Blue Like Jazz provides something better than quick resolve: the beginnings of a genuine faith.
Blue Like Jazz, DVD (www.bluelikejazzthemovie.com)
Time: Approximately 107 minutes
In Blue Like Jazz, a Steve Taylor film based on the bestselling book of the same name by Donald Miller, jazz is a metaphor for the complexities and unresolved issues of life.
A willingness to explore fallen human nature without rushing toward an obvious conclusion sets this film apart from others that are marketed to Christians. The filmmaker was not afraid to skewer evangelical subculture, which should not surprise those familiar with Steve Taylor, who frequently employed satire in his music. If the movie exaggerates, it is only to show just how wacky and hypocritical church life can be.
This is not a “come to Jesus” movie. There are no altar calls. This has little in common with Billy Graham films or Sherwood Pictures, the makers of Facing the Giants, Fireproof and Courageous. As good as those films may be, to use the words of Paul Metzger in praise of the book, the movie Blue Like Jazz is “honest, passionate, raw … real.”
That is not to say that the other films are not. It just seems an apt description of a movie that has an indie/art-house feel, whereas the other films are more standard fare. “Christian” films typically take fewer risks and are not as creative. They appeal primarily to Christian audiences. Skeptics, seekers and unbelievers may be more at home with the content of Jazz than Christians, who may have their sensibilities offended by the debauchery depicted, which is mild by the world’s standards, and the language used.
By the way, if some Christians are put-off by the trailer, they might consider that trailers can be misleading. Scenes ripped from their context can communicate a different meaning than what is in the film. Suffice it to say that one quip from the trailer can be unsettling until one hears the complete thought.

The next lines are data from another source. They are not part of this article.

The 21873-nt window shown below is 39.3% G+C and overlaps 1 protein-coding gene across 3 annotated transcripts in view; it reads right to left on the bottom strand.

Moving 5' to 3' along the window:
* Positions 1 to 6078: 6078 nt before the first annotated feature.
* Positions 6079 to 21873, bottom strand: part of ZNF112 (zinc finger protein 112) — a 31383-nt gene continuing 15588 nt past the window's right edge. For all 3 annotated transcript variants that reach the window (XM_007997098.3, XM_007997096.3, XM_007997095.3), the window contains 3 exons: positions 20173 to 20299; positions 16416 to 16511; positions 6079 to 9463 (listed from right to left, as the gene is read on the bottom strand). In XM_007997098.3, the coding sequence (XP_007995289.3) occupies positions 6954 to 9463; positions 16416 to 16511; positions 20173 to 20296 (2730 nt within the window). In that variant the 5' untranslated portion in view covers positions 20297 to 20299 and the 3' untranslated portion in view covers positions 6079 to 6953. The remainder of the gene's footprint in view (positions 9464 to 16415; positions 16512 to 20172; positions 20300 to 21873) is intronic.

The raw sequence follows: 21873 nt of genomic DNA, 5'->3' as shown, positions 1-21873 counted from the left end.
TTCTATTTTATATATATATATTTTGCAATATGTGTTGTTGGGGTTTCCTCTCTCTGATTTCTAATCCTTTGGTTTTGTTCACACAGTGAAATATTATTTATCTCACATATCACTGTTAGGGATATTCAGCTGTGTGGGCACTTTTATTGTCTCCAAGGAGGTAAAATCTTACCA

Perhaps we Christians need to further educate ourselves in how we evaluate movies. A movie like this requires patience. There is no quick resolve with jazz.
Author Donald Miller uses the film to briefly show viewers the elements of story. It provides clues as to where we are in the movie. This might sound rather wooden but leave it to Miller and Taylor to be wildly creative. Don’t be surprised if one moment you see a bit of animation and the next you are watching someone floating untethered in space. The latter is an apt metaphor for a young, sheltered Don losing his way in an anything goes environment.
It’s not just cloned Christians that are exposed and get lost before the camera. Political correctness run amok is also a target. The left can be just as predictable and stereotypical as the right. Neither is a good scenario if the kind of jazz you hope to create is marked by creativity and authenticity.
The characters are well-cast and likeable, even if, sadly, many Christians might shy away from their counterparts in real life. Early on at liberal Reed College Don befriends a fellow-student, who is a lesbian. They support each other through difficult moments. Penny, Don’s romantic interest, is introduced as somewhat of a radical protester, but as it turns out with many of these characters, there is more depth than is first apparent. Penny somewhat hides a significant part of her life until later in the story.
The intriguing DVD cover image comes from the scene where Don learns from Penny that Portlanders do not use umbrellas. I enjoyed the interactions between Penny and Don, and true to the jazz metaphor, there is no easy resolve, but both deepen as they improvise.
The story, of course, is based on Miller’s life. I am not sure how much is factual. The book is a series of essays rather than a biography. Miller and Taylor had the challenge of making it into a compelling narrative, and for the most part, they succeed.
Miller makes a cameo as an author speaking in a corporate bookstore that becomes the target of a protest.
Danny Seim of Menomena produced the soundtrack. He met Taylor in a record shop. The music also includes snatches of “All I Ever Get for Christmas is Blue” by Over the Rhine and “I Hurt Too” by Katie Herzig. And what would this movie be without some music from jazz-great, John Coltrane? I like the scenes where Coltrane records are in view and where a needle is gently placed on spinning vinyl.
One could point to examples in the past, but here is a modern day film made by Christians for the irreligious. Believers can appreciate it too if they can get past the irreverence. There may not be any resolution in jazz, but this movie earns its satisfying conclusion: the beginnings of a genuine faith, something that anyone can relate to.